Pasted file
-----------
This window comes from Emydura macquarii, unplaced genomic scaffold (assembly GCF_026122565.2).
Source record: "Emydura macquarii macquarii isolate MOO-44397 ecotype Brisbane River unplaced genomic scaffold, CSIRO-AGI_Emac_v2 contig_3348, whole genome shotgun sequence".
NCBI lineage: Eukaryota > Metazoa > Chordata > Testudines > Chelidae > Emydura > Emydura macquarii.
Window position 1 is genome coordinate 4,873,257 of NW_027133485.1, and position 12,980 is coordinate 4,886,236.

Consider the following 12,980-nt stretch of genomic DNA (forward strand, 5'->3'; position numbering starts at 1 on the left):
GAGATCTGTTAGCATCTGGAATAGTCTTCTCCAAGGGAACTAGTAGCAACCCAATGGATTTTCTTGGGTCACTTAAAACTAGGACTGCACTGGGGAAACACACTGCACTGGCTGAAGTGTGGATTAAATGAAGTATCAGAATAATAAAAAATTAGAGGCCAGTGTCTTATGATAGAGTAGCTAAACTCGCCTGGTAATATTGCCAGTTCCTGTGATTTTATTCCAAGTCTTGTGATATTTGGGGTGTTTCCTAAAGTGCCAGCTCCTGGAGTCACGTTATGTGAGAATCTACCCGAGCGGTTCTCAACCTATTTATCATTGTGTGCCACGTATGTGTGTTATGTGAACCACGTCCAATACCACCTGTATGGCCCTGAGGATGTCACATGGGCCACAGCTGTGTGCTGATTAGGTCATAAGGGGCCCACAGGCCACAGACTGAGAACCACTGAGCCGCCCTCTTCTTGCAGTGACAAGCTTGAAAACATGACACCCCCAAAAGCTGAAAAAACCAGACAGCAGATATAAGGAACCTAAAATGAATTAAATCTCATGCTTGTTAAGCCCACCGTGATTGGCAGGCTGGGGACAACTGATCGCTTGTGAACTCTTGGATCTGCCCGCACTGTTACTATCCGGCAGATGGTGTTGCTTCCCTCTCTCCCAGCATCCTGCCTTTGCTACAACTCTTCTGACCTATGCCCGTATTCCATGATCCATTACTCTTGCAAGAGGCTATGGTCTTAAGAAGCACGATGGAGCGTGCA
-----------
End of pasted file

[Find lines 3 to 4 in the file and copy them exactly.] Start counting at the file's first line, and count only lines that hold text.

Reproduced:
NCBI lineage: Eukaryota > Metazoa > Chordata > Testudines > Chelidae > Emydura > Emydura macquarii.
Window position 1 is genome coordinate 4,873,257 of NW_027133485.1, and position 12,980 is coordinate 4,886,236.